Prom 69: Unsettling C major

Piano Concerto No.2 in C minor
Symphony No.8 in C minor

André Watts (piano)

BBC Symphony Orchestra
Leonard Slatkin

Reviewed by: Timothy Ball

Reviewed: 10 September, 2002
Venue: Royal Albert Hall, London

The opening of Rachmaninov’s Second Piano Concerto immediately compels attention – quiet chords on the piano, building in intensity and leading to arpeggios which herald the arrival of the first theme played on the strings. The piano is marked ’fortissimo con passione’, and it was the ’passione’ which was underplayed in this performance. André Watts is a sensitive player with the requisite fluidity of technique to encompass Rachmaninov’s often fiendish writing, but on this occasion, his tone seemed under-projected. Whether this was a result of misjudging the RAH’s acoustic, or a deliberate artistic decision, the fact remains that this was an understated, rather restrained reading of the concerto.

However, there was still much to enjoy and appreciate, and Slatkin was a sympathetic collaborator and accompanist. He drew warm, expressive playing from the strings at the start and the woodwind and horn contributions blended most effectively, but one really needed a more fiery approach all round at moments such as the march-like episode where the opening theme returns and the piano has spiky rhythms which demand to be driven home. Tension mounted towards the end of the movement, andthe conclusion was suitably brusque and forceful.

There was an almost impressionistic feel to the start of the poetic slow movement where Watts’s reserve proved effective, and he ensured that the rippling piano writing was well integrated into the whole, whilst Slatkin encouraged eloquent playing from the orchestra to paint a moving sense of regret and nostalgia. In the ’Finale’ one could again admire Watts’s nimble fluency, and be grateful for the fact that the ’big tune’ was treated with nobility on its initial statement from violas and cor anglais, yet a sense of culmination and urgency was missing, although Slatkin drove the final pages onward with commendable energy.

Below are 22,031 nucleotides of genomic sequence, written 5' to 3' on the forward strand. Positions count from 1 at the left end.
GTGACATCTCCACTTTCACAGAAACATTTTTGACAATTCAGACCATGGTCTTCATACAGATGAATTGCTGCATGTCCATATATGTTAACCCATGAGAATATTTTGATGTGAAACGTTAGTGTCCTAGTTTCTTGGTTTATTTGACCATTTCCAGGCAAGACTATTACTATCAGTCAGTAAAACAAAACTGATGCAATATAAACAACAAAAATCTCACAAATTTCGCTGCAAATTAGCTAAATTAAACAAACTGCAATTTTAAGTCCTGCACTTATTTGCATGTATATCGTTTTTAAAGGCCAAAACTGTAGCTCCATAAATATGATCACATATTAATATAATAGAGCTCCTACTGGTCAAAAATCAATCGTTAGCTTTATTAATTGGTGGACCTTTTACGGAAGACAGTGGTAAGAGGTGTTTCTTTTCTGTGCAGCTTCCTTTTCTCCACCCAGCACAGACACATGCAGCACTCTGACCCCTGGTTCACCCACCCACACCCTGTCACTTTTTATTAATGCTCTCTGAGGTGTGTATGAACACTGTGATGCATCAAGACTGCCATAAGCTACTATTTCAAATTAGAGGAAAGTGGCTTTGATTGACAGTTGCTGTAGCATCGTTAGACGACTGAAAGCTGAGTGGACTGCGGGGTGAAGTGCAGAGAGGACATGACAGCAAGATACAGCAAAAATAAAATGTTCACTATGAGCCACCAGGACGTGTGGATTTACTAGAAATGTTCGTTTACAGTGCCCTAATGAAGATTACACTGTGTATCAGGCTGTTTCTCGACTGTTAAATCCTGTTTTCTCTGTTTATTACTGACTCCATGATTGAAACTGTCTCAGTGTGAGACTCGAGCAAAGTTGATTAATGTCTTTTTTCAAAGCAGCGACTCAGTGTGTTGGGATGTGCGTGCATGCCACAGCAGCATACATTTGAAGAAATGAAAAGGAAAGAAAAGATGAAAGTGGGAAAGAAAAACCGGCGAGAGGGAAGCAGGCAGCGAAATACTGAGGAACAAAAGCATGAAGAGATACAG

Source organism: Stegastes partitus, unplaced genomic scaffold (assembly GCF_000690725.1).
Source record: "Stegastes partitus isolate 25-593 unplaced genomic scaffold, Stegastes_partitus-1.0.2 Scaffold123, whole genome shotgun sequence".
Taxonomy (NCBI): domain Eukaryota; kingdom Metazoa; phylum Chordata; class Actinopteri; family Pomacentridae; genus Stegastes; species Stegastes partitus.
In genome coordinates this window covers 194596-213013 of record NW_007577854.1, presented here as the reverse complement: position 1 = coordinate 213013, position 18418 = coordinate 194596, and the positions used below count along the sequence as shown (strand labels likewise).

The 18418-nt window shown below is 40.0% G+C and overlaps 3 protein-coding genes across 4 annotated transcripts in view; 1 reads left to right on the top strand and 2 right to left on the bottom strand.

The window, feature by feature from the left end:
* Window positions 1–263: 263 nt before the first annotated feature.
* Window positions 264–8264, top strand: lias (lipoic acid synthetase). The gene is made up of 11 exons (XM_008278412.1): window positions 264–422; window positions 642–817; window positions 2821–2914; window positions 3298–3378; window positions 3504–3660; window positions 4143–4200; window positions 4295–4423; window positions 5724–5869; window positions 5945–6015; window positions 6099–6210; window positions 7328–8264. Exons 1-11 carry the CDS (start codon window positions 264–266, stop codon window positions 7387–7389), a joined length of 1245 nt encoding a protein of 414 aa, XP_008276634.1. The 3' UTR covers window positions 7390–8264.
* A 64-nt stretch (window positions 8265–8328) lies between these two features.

The more meaty material of Shostakovich’s Eighth Symphony was another matter. Throughout, one admired the corporate concentration and commitment of the orchestra who responded eloquently to Slatkin’s impassioned direction and interpretation. Perhaps the opening paragraph might have been delivered more forcefully, but the first violins’ statement of the opening theme was poignancy itself. As the movement progressed one was conscious of a gradual building of tension and when the first great climax emerged, with horns howling out the opening motive, the effect was all but overwhelming. The ’Allegro’ section which ensued was characterised by sharp articulation and strutting trumpets heralded more than a sense of militaristic danger.

The great adagio chords, which are like cries of pain (and return in the ’Finale’), were tremendous in their impact and gave way to the cor anglais’s sorrowful melody, hauntingly played by Geoff Browne. The second movement was anything but a light interlude, the skittish wind solos more suggestive of hysteria then light-relief, whilst the momentum of the third was relentless. Here, the trumpet’s interventions, seemingly circus-like, were once again filled with menace and as the movement veered towards its conclusion, thunderous timpani added to the tension. In the fourth movement, there was an extraordinary sense of desolation, with the flutes’ eerie flutter-tonguing suggesting something other-worldly.

The ’Finale’ begins with a perky-seeming melody from the bassoon, but as ever with Shostakovich such moments are tinged with irony and as the movement gathered pace, eventually collapsing onto those huge chords heard earlier, Slatkin ensured we were caught up in the composer’s nightmare world. “All my symphonies are tombstones,” Shostakovich apparently once revealed. This was a remarkable performance, with conductor and orchestra at one in conveying Shostakovich’s bleak desperation and which made one ponder this statement anew. Certainly, the concluding pages contained no hint of comfort or peace. Rarely indeed can the chord of C major have sounded so unsettling.

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